When John and I started this project of cooking every recipe in Dorie Greenspan’s Around My French Table, in October 2010, we had been married just over a year. Tomorrow, we celebrate our 6th wedding anniversary! How time flies. We’d already discovered that we enjoyed cooking together and that John was a more adventurous chef and diner than me. So, we embarked upon this journey as a fun kitchen project and a way to satisfy my creativity through photography, writing, and posting. We learned so much, became better cooks, and I’ve progressed so much as a blogger, that it’s fascinating to take a moment and look back to the beginning. I’m even a little more adventurous about what I eat these days.
Over the past 4 years and 7 months, we’ve lost John’s mother, gained 2 nieces, lost a cat, adopted 2 cats, bought a house, sold 2 houses, and moved to the beach. We’ve also travelled quite a bit around the U.S., U.K., and Europe.
Somewhere between toasting the kickoff of French Fridays with Dorie with Gougeres and Kir Royale, and making Chicken in a Pot, we made a lot of new friends. Our group quickly adopted the name “Doristas” which was coined by the inimitable Trevor Kensey. Several of us e-mailed each other for advice on recipes and ingredients and became friends on Facebook. The membership of the group has waxed and waned over the years with a core remaining from the first recipe to the last. Admittedly, John and I didn’t prepare each and every assigned recipe for a variety of reasons, but here we are at the finish line.
The very first Dorista we met was Mary Hirsch who is now a dear friend of ours. When Mary and I found out that Dorie was going to be the keynote speaker at the 2013 International Food Bloggers Conference in Seattle, we conspired (read: begged, badgered, and otherwise encouraged) to get as many Doristas to come as possible. It was in Seattle that 16 of us sat down to breakfast with Dorie and Michael Greenspan, the sweetest couple we could ever hope to meet. They were enthusiastic, gracious, and just as excited as we were to finally meet in person!
Of course, we’ve all been reflective about our experiences leading up to this last recipe, the very one featured on the cover of the cookbook. And, although it’s impossible to cite a favorite recipe from the book, I’d like to share a few things we learned.
- First, and foremost, we’ve learned that braised meat is amazing and delicious – it’s even worth waiting while your stomach growls as you smell it cooking all afternoon. The richness of flavor it yields is unbeatable.
- We finally learned the secret of what makes Pommes Frites so much better than French Fries!
- We’ve gained enough confidence in the kitchen to try something even if it sounds difficult.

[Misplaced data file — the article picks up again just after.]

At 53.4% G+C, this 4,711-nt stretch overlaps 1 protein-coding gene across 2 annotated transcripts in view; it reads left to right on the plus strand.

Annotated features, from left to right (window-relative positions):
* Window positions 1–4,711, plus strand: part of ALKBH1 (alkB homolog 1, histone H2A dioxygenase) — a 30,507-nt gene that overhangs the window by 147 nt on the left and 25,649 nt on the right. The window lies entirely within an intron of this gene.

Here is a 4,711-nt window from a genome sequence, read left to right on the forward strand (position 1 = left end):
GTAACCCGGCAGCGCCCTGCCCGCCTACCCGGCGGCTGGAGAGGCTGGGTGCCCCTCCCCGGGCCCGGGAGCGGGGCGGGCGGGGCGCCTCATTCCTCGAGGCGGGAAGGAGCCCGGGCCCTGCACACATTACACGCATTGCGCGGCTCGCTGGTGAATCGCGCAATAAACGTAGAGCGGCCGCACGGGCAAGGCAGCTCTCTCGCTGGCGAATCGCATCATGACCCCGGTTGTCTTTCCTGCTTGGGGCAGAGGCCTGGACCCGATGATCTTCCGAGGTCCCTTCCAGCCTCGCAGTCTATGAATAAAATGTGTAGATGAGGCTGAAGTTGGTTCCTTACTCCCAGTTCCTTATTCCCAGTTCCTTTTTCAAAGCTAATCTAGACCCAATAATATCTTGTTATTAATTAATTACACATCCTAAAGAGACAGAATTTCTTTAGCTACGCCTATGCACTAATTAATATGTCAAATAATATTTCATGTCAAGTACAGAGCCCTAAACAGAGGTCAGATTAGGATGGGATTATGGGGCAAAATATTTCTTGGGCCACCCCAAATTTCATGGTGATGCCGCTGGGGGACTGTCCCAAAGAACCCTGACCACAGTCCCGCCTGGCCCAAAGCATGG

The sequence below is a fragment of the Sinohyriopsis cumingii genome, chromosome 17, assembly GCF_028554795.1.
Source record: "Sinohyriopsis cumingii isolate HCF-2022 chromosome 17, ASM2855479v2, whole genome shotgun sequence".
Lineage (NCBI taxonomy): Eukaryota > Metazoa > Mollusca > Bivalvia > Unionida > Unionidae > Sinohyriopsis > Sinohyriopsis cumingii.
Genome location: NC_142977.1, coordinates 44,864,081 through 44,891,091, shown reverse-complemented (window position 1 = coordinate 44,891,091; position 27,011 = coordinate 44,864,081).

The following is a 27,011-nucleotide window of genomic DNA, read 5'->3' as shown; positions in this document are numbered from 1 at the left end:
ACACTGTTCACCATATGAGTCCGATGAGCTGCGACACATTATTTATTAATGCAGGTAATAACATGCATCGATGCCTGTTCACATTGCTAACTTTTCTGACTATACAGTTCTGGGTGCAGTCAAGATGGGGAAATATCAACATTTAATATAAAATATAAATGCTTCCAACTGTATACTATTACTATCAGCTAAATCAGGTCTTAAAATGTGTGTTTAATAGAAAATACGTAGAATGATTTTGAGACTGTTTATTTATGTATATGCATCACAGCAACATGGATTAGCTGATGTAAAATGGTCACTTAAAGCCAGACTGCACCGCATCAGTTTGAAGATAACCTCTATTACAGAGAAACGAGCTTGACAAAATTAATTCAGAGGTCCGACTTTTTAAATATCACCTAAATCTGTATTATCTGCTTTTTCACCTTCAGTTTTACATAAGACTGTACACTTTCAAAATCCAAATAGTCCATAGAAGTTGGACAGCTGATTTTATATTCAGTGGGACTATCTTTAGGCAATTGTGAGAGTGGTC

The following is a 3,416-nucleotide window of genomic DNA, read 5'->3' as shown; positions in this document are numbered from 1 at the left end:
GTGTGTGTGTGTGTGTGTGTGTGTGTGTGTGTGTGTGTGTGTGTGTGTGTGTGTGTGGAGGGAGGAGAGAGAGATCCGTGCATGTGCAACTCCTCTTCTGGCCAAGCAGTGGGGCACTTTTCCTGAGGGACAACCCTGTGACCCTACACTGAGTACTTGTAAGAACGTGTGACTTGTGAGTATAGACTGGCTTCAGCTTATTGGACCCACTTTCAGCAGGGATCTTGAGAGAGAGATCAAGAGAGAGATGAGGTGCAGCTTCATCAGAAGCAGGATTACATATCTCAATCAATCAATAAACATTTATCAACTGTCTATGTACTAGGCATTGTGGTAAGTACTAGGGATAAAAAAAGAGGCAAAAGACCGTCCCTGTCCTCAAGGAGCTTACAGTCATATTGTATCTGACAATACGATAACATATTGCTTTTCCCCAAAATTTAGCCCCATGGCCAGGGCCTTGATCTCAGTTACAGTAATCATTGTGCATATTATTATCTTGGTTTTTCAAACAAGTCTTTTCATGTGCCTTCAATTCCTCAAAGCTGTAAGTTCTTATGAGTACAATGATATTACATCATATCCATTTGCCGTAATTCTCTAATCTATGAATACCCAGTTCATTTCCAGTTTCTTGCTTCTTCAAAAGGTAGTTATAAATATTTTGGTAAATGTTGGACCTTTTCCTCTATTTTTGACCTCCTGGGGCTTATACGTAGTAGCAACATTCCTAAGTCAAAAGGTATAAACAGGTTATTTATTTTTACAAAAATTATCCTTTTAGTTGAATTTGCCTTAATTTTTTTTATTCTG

- We love using herbs and spices in our cooking and have really expanded our repertoire of flavor combinations.
- Roasted Tomatoes are the best! We use them for soups and pasta sauces regularly.
- The impressive presentation of cooking en Papillote belies how easy it is to prepare.
- We really know how to order in a French restaurant! I learned so much more about food than my 5 years of school French allowed.
- Not everything that’s difficult to make is delicious; and not everything that’s delicious is difficult to make!
This chicken in a pot recipe once again introduces an interesting flavor combination: preserved lemons, garlic, and sweet potatoes. Yes, really. I was skeptical about adding the cloves of 4 heads of garlic into the pot…but, I was game to try it. This chicken smelled amazing while it was cooking in the oven and the garlic was pronounced. The surprising result is moist, delicious chicken and vegetables infused with just the right amount of seasoning. I smashed some of the cooked garlic out of its casing and spread it onto the chicken – it was sweet and delicious. We really enjoyed this recipe and will make it again with a few minor changes. We’d use new potatoes instead of sweet, fresh lemon instead of preserved, and would forgo the pastry dough seal. We liked the sweet potatoes, just missed the flavor of regular ones. And, we think stuffing the cavity of the chicken with lemon slices would impart a bit more lemon flavor (not to mention skipping the odd step of boiling the preserved lemon rind in sugar water…). Although the baked dough seal makes an impressive presentation, I think the le Crueset lids are heavy enough to create a good seal without it.
It’s been in an incredible learning experience and we’d like to thank each and every Dorista for how you’ve inspired and encouraged us. We look forward to meeting more of you in person. Between all of the creative minds in our group, we’re certain to cook up more reasons to meet and celebrate in the future.